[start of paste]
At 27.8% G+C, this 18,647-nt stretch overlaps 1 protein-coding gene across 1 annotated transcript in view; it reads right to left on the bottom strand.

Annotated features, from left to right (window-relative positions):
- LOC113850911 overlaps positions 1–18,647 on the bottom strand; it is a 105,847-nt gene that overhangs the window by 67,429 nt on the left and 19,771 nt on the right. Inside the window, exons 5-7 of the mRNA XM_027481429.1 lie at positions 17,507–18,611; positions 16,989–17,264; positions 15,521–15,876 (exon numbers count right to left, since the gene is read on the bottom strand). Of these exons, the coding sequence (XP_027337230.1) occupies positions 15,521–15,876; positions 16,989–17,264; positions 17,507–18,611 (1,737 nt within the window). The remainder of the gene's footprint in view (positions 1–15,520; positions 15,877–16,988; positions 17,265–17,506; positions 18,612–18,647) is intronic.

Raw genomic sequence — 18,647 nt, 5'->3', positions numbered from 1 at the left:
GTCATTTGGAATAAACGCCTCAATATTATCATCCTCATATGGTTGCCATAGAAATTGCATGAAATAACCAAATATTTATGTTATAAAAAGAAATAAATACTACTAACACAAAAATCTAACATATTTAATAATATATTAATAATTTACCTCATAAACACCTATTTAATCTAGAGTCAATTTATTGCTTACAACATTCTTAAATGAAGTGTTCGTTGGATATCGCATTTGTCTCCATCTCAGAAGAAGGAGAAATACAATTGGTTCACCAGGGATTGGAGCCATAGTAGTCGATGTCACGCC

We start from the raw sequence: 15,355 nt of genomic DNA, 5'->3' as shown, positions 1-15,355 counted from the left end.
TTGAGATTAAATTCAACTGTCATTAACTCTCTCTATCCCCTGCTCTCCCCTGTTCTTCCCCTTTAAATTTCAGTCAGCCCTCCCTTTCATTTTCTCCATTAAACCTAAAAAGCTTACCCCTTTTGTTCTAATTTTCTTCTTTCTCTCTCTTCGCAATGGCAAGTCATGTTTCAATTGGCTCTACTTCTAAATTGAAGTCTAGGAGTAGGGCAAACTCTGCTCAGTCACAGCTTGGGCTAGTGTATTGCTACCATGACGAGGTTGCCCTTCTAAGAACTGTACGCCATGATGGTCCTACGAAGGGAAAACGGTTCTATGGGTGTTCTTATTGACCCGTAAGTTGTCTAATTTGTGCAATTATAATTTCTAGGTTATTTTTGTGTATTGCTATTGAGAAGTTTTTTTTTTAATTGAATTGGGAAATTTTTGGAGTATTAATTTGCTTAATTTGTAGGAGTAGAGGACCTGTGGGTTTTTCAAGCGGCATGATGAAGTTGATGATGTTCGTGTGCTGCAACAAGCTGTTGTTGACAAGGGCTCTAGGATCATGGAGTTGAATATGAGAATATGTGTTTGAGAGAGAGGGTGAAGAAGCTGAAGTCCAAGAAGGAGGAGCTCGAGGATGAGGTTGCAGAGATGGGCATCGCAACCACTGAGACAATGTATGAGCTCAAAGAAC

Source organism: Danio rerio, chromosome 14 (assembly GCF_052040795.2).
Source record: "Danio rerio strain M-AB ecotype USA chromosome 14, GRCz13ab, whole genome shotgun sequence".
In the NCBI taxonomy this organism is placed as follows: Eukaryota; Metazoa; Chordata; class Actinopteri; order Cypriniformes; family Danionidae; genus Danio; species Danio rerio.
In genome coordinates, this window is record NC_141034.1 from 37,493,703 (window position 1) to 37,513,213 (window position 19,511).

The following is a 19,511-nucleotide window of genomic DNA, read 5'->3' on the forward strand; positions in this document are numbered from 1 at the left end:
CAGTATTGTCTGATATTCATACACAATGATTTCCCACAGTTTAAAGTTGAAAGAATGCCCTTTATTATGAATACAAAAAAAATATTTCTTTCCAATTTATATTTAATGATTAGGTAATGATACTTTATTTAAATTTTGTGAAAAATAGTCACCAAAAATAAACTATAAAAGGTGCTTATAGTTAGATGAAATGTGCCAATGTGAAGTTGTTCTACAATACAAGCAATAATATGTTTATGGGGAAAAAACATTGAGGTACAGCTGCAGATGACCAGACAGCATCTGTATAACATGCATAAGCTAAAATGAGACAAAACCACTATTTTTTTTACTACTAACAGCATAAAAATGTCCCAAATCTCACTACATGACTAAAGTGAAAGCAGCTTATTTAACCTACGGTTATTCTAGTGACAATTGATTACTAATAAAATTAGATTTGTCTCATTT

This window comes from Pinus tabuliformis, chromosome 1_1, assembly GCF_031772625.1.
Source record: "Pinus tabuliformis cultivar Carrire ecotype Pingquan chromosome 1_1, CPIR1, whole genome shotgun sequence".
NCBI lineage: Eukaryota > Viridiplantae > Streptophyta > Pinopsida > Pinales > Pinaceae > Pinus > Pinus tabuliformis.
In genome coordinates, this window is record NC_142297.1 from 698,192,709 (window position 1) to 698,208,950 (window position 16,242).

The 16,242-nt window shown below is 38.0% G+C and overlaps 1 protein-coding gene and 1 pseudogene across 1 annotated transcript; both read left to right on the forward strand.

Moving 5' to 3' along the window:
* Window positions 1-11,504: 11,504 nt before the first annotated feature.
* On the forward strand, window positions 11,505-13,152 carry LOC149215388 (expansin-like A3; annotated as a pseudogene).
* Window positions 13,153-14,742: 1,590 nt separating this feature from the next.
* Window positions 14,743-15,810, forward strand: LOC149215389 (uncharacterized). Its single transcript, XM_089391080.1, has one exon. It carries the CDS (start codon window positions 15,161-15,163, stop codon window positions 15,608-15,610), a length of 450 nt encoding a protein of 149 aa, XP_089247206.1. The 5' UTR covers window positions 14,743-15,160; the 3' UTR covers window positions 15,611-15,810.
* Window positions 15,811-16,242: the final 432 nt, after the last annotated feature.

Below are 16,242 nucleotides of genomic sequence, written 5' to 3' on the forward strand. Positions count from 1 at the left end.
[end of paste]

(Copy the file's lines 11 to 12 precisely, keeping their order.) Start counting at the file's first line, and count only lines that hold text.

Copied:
In genome coordinates, this window is record NC_141034.1 from 37,493,703 (window position 1) to 37,513,213 (window position 19,511).

The following is a 19,511-nucleotide window of genomic DNA, read 5'->3' on the forward strand; positions in this document are numbered from 1 at the left end: